• And, last but not least, online communities, whether specifically for health or general platforms, like FaceBook, Twitter, Google+, have proved themselves indispensable. Health is 24/7. People want and need to interact, with whom they want, when they want. The kind of support that patients and caregivers are finding online is irreplaceable. Professionals are finding professionals and, in some cases, patients and professionals are finding each other.

What problems can’t be solved through digital health and technology?

Well, nothing can be ‘solved’ by technology alone. Technology is a facilitator. Despite technology entrepreneur Elon Musk’s fears about artificial intelligence and robots, we still need humans to interact and do things. There are still no end-to-end technology solutions. Also, despite all we say, “the inequalities of access to health” cannot be solved by technology alone. For example, when you send out a no smoking message, the educated will pick it up first and to a greater proportion, no matter what the scenario.

What obstacles are there to greater/better use of technology in healthcare?

There are massive new societal issues arising from technology: questions of privacy, huge potential for eugenics, plus the costs of rethinking and revamping our ways of working. Many people, and I am one of them, think that we should build a new health system, rather than trying to fix the current one…And maybe that isn’t a system at all, but a freer environment of some sort. We cannot afford to provide all of our solutions to everyone who could use them.

Do you use social media? If so, what is the secret to getting the most out of it?

I’m active on a number of platforms. You really have to curate your account, which means going to each platform several times a day, establishing sincere relationships with a certain number of followers, and sharing.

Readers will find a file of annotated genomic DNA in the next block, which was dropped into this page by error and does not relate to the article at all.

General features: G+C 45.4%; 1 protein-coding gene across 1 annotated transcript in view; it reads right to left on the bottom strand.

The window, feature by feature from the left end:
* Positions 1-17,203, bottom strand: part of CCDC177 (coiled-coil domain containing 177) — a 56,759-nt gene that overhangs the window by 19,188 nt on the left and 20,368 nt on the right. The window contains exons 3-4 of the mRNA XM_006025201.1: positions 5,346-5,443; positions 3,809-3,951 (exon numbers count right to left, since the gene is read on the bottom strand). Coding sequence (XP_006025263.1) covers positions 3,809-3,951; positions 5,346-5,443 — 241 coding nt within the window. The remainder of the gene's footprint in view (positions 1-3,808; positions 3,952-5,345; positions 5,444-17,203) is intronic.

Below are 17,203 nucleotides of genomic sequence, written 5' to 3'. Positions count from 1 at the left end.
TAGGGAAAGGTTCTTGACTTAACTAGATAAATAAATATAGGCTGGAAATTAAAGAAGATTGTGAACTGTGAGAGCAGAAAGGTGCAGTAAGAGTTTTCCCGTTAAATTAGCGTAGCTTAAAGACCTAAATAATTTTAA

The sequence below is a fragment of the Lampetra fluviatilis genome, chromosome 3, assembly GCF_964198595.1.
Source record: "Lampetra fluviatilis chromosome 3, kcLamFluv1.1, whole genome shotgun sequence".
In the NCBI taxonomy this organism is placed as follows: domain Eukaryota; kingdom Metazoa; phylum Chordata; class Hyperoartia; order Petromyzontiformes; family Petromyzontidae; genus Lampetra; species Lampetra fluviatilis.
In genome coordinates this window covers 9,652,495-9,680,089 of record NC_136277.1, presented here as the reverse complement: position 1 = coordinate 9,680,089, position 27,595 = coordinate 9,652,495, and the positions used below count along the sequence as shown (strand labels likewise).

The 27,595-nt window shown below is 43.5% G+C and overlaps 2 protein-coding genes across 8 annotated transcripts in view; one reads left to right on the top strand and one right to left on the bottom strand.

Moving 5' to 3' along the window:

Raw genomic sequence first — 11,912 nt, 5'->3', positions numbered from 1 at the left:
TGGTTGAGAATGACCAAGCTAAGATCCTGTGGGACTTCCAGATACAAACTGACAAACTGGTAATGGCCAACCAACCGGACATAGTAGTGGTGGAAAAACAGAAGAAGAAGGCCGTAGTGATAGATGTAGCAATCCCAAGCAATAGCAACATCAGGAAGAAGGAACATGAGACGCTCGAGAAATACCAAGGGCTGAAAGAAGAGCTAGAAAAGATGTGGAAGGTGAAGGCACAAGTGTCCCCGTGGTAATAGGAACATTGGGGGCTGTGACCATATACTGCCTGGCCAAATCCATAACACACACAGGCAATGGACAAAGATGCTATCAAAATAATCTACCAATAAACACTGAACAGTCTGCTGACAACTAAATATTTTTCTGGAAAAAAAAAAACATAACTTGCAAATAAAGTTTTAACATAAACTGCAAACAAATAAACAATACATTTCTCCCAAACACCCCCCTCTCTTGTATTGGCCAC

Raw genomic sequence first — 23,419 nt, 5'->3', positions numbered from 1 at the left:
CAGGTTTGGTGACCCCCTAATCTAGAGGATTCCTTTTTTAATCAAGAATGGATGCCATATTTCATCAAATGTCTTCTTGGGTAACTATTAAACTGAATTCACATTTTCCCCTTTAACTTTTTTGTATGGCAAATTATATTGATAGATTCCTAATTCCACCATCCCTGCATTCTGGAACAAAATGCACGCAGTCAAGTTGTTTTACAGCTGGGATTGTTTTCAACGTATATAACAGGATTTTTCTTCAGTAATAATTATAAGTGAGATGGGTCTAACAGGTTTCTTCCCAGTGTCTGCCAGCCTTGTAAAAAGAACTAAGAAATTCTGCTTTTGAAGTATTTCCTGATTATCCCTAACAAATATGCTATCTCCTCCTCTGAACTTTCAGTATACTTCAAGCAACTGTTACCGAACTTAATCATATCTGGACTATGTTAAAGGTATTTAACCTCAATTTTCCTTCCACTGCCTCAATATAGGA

Do you own/use a ‘wearable’ technology?

I love knowing how many steps I’ve taken each day. It does have a favourable impact on how much I walk. I have found that the tool I’m most likely to use over the long run is an app on my iPhone…But that’s not a definitive answer.

Outside healthcare, what digital/tech pioneers do you admire?

There are two companies I admire for the service they’ve brought to the individual, outside of health: Uber and airbnb. I haven’t analysed how the companies are run, nor their founders. But how they have improved service to the customer for point-to-point land travel (Uber) or finding lodgings away from home (airbnb) is extraordinary. They are also masters of app building in terms of aesthetics and ease of use.

About the interviewee:

Denise Silber, founder and curator of Doctors 2.0 & You conferences, is an international digital health strategist and social media influencer. A former industry executive turned entrepreneur, Denise is a Smith College graduate and Harvard MBA. An American in Paris, Denise was named to the Legion of Honour, France’s highest civil decoration, for her pioneering work in advancing eHealth around the world over nearly 20 years. Her academic publications are listed on Google Scholar.